Vegetative and reproductive tree phenology of ecological groups in a tropical dry forest in central Veracruz, Mexico
Background Tree phenology has been related to abiotic and biotic factors that trigger and regulate phenological patterns.
Question We investigated whether tree species classified into ecological groups of species of successional status (late-, early-successional tree species) and seed dispersal mode (anemochory, autochory, zoochory) would display different phenological patterns.
Study site and dates A tropical dry forest in eastern Mexico; November 2007 to September 2010.
Methods We monthly recorded leaf fall, leafing, flowering, and fruiting in 165 trees belonging to 16 species tagged along a trail inside a forest fragment (21 ha). Monthly precipitation and temperatures data were obtained from the nearest meteorological station. Phenological periodicity was analyzed using circular statistics.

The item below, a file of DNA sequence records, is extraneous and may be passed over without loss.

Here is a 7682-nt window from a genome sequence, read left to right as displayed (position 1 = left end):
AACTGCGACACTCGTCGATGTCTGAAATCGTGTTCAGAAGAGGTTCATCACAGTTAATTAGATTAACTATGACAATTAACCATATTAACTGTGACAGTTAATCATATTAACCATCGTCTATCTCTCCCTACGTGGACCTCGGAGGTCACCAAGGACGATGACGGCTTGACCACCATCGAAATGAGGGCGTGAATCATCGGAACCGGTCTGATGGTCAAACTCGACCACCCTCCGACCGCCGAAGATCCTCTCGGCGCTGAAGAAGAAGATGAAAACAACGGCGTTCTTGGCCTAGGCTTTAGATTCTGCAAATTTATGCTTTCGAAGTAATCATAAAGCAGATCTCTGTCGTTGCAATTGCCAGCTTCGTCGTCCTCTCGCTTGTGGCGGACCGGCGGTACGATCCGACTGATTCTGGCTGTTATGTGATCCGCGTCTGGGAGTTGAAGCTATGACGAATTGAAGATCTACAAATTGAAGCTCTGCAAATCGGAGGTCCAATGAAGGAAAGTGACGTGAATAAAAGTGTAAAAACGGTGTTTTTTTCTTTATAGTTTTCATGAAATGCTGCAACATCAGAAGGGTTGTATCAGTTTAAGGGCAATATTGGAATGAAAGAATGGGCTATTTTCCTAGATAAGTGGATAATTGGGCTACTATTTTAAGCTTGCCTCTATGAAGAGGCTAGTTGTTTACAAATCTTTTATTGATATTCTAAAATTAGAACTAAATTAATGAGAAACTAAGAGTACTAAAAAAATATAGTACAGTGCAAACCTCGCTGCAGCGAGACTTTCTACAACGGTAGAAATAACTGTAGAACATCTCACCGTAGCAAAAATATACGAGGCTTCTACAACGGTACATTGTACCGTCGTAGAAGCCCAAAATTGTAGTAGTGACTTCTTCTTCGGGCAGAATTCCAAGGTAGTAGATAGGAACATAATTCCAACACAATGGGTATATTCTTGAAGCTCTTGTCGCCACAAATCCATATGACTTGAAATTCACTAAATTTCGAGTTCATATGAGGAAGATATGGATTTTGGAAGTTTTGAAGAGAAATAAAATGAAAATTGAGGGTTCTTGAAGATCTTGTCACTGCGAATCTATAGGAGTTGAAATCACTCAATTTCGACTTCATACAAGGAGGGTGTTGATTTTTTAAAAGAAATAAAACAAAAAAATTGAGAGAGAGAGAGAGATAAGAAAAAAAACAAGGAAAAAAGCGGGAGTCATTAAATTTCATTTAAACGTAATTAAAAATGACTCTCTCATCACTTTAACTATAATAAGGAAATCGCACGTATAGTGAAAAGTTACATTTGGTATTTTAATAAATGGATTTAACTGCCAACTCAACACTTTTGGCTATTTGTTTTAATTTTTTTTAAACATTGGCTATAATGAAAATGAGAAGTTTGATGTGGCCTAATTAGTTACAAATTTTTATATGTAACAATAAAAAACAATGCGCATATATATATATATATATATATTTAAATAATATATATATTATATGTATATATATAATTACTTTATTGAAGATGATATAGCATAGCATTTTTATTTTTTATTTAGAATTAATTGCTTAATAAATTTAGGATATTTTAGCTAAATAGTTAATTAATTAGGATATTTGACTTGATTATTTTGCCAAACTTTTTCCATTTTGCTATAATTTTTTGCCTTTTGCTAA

Results Leaf fall occurred during the dry season and leafing at the beginning of the rainy season. Flowering at community level was not significantly cyclic because of differences within groups: late-successional and zoochorous species displayed a flowering peak during the rainy season, whereas the early-successional, anemochorous and autochorous species do during the dry season. Fruiting occurred over an extended period but showed a cyclic pattern: Late successional and zoochorous species fruited at the beginning of the dry season, whereas early-successional and autochorous species tend to displayed a peak of fruiting at mid-dry season and the anemochorous at the end of the dry season.
Conclusions. Vegetative phenological patterns were similar at the levels studied and were clearly related to climatic variables. However, the phenological patterns of reproduction differed within tree ecological groups and were not consistently correlated with precipitation or temperature.
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